The degree of confidentiality necessary to negotiate with those who control access can sometimes make transparency difficult to achieve.
Moving clandestinely across borders to access affected populations, as NGOs have done over the years in many conflict situations, can also raise questions about the legitimacy and legality of such action.
In 2010, it was estimated that humanitarian spending reached just shy of billion.Some NGOs have become transnational, with very large budgets.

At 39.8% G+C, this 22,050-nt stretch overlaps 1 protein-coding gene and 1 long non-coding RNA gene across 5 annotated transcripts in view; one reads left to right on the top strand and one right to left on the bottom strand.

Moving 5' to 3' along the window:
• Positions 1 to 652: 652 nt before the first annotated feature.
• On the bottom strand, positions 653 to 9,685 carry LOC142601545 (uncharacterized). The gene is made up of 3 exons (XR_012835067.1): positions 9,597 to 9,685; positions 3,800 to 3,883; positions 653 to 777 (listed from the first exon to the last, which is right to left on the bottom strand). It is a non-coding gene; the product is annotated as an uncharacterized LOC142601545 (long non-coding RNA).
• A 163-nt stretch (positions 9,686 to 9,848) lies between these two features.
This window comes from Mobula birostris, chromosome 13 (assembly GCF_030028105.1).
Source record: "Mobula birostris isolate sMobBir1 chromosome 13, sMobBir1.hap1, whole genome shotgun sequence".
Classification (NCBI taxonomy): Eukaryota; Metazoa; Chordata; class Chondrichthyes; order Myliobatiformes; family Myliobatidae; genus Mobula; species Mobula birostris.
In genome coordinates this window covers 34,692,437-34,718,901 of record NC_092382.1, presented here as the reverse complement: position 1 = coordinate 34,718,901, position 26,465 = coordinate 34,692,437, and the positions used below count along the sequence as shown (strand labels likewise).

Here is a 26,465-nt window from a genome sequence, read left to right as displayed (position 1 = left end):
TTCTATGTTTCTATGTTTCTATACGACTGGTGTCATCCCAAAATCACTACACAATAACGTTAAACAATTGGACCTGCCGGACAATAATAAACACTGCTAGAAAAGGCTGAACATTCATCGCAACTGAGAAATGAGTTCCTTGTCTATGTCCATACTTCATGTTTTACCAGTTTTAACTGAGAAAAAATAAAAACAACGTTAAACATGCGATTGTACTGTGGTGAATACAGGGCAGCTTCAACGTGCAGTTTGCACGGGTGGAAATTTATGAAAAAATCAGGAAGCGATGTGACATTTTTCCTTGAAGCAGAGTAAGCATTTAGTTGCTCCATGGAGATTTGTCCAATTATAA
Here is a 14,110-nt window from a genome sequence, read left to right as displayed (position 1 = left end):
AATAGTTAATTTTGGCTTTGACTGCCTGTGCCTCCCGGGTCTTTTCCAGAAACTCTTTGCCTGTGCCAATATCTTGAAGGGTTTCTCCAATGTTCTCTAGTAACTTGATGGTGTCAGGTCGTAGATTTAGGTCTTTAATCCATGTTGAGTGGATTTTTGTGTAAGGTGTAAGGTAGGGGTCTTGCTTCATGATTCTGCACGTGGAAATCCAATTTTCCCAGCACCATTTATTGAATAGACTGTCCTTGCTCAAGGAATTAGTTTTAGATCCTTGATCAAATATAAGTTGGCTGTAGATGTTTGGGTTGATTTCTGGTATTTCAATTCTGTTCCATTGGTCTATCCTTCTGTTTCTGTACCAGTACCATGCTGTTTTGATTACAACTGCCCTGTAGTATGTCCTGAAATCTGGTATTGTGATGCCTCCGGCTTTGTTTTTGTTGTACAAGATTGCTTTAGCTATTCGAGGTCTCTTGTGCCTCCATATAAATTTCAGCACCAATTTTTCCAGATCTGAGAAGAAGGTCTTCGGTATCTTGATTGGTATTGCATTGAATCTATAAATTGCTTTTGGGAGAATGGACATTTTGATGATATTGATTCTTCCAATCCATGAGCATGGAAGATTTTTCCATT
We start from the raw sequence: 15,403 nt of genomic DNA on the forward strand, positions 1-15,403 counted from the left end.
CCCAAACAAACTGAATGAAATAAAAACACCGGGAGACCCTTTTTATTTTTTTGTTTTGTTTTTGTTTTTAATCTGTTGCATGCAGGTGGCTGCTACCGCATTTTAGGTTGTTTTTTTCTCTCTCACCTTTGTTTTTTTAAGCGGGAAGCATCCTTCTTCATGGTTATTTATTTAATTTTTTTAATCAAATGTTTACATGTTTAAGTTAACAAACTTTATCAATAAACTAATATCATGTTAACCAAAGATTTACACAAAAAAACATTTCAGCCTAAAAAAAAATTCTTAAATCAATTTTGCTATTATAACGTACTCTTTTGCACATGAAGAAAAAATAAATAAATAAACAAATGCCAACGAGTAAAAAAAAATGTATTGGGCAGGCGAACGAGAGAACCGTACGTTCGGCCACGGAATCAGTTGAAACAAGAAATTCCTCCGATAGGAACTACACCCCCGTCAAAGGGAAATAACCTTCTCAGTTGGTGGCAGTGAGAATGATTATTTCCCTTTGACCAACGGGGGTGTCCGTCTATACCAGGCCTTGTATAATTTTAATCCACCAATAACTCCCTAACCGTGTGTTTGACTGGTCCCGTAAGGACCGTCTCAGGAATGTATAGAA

Humanitarian organisations cannot ignore the possible consequences of paying bribes or illegal taxes, especially in armed conflicts.The way in which the international humanitarian system has developed in recent years, including the exponential growth in the number of NGOs and the development of the humanitarian ‘industry’, has also been a contributing factor.Finally, we should not forget that corruption exists in developed countries, as well as developing ones. The number of NGOs has grown exponentially over the last 20 years, as has the scale of resources available.They also need to identify what mechanisms need to be put in place or strengthened to guard against corruption, even in the most difficult contexts.Mitigating against corruption is necessary if NGOs are to achieve both operational efficiency and accountability to their stakeholders.